My path first crossed theirs as a +1 when I went to see them support The Cadillac Three a few years back, and I took an immediate interest in their work. Their last album ‘Mud’ was a defining moment for them as far as I am concerned, and thankfully I am pleased to say that this upward trajectory continues with the “S/T” album. They have previously had three albums in the Country Chart in the US, but, to me, they have Southern Rock coursing through their veins and are THE band to take up the reins from Lynyrd Skynyrd.

Get your stomping boots out for opener “Die Rockin’” as its part preachin’ and totally bitchin’! I particularly like WM’s use of female backing vocals as it just elevates the song to a different level. “Mona Lisa” is a more melodic tune that is instantly likeable, and Jeffers' slide guitar shines. “Rolling Stone” does drop its anchor in Country territory, and highlights the fact they are equally happy with a more commercial sound and will be lapped up by CMTs fanbase. “Bitch” is a more up-tempo rocker, an of course there's a song about “Gasoline” which reminds me of bar-bands, sawdust and chicken wire, with a cracking 'wah-wah' geetar solo, and some fine wailing from Cody Cannon.

“Bury My Bones” is a southern as a possum eating a sweet potato pie. A slow number that shows their versatility and can mix it all up with the simplest of ease. “Glitter Ain’t Gold” has a pulsating backbone that will get your body moving in time with the beat, with Cannon wailing ‘I was raised by the wolves in the woods, not the streets’. A curious line, and one I’d like to know its meaning of. “Houston Country Sky” is one song I can clearly visualise at a country fair, and the lap steel guitar transports you right in the middle of the action. “Little More Money” and “California To Caroline” have a lilting, haunting guitar sound, and the minimal use of Hammond organ combined with lap steel guitar on Caroline sucks you in, wanting more and is just delightful. “Kentucky Gold” is a live kick-ass anthem if ever I heard one. A treasure trove of a song.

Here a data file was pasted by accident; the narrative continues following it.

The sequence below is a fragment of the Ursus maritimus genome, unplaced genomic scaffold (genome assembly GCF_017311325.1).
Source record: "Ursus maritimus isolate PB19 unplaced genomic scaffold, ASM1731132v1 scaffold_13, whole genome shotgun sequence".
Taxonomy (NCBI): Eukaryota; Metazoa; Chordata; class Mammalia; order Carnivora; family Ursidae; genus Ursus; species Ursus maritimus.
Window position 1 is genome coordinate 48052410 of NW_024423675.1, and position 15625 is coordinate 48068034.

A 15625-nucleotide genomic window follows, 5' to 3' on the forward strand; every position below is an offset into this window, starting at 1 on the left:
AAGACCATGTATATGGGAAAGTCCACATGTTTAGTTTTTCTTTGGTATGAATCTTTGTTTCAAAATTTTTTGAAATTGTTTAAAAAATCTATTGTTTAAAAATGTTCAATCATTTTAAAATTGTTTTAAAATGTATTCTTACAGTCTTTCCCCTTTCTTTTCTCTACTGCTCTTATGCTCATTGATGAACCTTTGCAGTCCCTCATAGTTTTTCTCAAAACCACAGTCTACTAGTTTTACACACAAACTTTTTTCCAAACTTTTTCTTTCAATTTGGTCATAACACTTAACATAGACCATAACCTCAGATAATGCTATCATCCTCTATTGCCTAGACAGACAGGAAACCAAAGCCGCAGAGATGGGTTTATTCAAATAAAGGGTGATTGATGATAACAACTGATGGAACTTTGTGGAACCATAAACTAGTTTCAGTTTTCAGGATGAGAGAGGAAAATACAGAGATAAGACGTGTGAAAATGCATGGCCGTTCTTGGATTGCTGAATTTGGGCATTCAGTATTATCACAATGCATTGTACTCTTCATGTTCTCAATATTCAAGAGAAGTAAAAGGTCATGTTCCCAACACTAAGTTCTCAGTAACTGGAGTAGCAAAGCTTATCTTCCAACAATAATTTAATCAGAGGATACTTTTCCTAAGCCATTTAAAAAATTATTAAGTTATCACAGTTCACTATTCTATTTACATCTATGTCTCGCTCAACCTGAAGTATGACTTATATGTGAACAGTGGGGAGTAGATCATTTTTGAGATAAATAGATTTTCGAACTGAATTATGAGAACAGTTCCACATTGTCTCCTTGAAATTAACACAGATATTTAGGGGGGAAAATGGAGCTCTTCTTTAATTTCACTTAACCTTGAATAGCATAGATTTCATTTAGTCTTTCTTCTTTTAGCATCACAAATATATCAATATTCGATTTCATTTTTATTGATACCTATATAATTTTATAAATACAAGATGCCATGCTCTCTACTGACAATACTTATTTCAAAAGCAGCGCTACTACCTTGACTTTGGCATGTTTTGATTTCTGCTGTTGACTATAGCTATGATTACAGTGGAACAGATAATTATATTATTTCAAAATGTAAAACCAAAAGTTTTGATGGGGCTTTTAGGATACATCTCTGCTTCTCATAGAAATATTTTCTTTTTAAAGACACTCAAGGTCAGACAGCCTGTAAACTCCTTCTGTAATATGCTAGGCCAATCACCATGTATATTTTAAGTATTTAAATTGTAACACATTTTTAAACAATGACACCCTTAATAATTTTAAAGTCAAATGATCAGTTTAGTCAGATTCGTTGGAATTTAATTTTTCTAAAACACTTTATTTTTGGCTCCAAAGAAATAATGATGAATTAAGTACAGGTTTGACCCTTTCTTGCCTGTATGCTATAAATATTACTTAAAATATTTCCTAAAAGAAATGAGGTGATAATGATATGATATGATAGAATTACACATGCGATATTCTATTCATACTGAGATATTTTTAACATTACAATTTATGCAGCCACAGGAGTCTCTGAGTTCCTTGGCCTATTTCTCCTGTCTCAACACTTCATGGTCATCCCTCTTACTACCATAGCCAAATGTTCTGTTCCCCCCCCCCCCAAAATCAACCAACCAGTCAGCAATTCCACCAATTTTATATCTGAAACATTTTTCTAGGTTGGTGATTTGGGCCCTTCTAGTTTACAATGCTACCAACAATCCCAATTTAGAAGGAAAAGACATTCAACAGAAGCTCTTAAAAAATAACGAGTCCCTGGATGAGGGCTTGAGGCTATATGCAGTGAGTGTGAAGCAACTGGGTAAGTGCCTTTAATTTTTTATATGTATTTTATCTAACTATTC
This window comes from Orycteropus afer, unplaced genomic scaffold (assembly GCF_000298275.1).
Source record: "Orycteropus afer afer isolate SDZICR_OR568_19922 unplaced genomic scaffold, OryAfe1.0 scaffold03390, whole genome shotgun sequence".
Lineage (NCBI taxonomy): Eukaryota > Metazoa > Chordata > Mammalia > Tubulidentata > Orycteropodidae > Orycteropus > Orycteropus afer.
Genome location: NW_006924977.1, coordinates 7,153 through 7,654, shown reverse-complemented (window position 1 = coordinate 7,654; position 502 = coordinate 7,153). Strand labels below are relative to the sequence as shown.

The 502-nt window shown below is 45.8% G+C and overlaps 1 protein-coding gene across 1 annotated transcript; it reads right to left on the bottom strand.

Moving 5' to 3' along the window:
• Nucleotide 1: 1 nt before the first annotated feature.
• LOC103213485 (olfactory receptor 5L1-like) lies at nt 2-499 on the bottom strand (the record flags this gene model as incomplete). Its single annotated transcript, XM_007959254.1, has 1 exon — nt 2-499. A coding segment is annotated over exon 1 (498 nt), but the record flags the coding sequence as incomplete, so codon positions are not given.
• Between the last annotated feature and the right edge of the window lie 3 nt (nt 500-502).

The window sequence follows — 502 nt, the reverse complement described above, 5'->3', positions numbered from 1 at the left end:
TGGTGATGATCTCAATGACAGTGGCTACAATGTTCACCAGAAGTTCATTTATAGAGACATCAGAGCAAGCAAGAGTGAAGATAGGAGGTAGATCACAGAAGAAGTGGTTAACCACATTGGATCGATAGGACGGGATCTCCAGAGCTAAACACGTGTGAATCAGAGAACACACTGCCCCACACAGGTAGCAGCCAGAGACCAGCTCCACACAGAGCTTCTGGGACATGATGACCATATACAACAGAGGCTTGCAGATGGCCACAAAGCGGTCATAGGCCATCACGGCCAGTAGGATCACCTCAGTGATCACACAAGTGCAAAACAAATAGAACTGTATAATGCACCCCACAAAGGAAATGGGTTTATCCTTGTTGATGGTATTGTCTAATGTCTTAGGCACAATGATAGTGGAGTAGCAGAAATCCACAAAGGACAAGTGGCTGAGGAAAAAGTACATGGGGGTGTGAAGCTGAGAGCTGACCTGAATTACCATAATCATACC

“Running” is the first song that hasn’t taken me on a musical journey. Its pleasant enough, but everything before is soooo much better. It picks up considerably towards the back end though, and makes up for its plodding majority. “Hammer” is all harmonica and pounding rhythm, and gets them back on track. Full credit to the harmonies, and gospel/blues style vocals. Marvellous.

I've made the comparison to Lynyrd Skynyrd at the top of this review, and its their final song “Bad Weather” that is the contender to be Whiskey Myers’s ‘Freebird’, both in stature and length! Cannon projects emotion in his vocals, and I see many a hardened biker wiping a tear as they sup their beer. The second half of the song sees the band take over and it’s all about the jam. It fades out at its peak, but you can imagine and feel that it’s only just beginning. A nailed down 100% cert for the live shows. Every note is being wrung out. It’s a belting way to finish off the album.

If you’ve been keeping count, it is fourteen songs of pure quality, that just slip by in an instant. Very few bands utilise female backing singers, but Whiskey Myers, as did Skynyrd, use these harmonies that elevate the songs to a different level. More bands should do it, and when done well, there’s nowt better.

In going it alone, Whiskey Myers could have come off the rails, but its been a sterling decision to self-produce. I didn’t think they could top ‘Mud’, but how wrong I was. The album cover is minimalistic, and the songs are anything but.

TC3 may get the plaudits from the faithful, but Whiskey Myers are the real deal.

Score 8.5/10

Review by Paul Chesworth

Tracklisting
Die Rockin’
Mona Lisa
Rolling Stone
Bitch
Gasoline
Bury My Bones
Glitter Ain’t Gold
Houston Country Sky
Little More Money
California To Caroline
Kentucky Gold
Running
Hammer
Bad Weather

Wednesday, 11 September 2019

The Defiants - 'Zokusho' Album Review

The Defiants - ‘Zokusho’

THE DEFIANTS is a band put together by Paul Laine, Bruno Ravel, and Rob Marcello. Fans in the know will immediately recognize them, as all have ties to Danger Danger.

Best known for being the D2 vocalist on four studio albums over the course of 12 years, Paul Laine came back to work with his former bandmates Bruno Ravel and Rob Marcello, who are the other two pillars of The DEFIANTS, for the band’s self-titled debut album in 2015. The guys reunited at the suggestion of Frontiers’ President, Serafino Perugino, who really wanted these current and former Danger Danger members to offer fans of that band some new music. The resulting album was pleasing not only to the D2 fans, but also to ALL the fans out there who are into the classic sound of the era from which D2 emerged.

The Defiants debut album was greeted with a great acclaim as a glorious return to the “in your face” melodic hard rock that enraptured millions of fans back in the ‘80s and ‘90s and is currently enjoying a renaissance here in the 21st century, so a follow-up album was a no-brainer. The brand new album, “Zokusho”, a Japanese word meaning “the sequel” or “the next chapter”, is now set for release this fall.

This time, things for D2 fans get even more exciting as D2 drummer Steve West is a special guest on drums. The Defiants could very well be one Perugino’s best ideas yet. Despite 12 years and 4 albums fronting Danger Danger, 90% of fans would likely go for the Ted Poley fronted version over this Paul Laine period. Paul Laine fronted the band during the AOR wilderness years (’93-’04) unfortunately. Even 80s household names struggled in the advent of flannel, two chords and depressing lyrics (aka Grunge)! Paul proved on the debut that he is definitely the man for this job.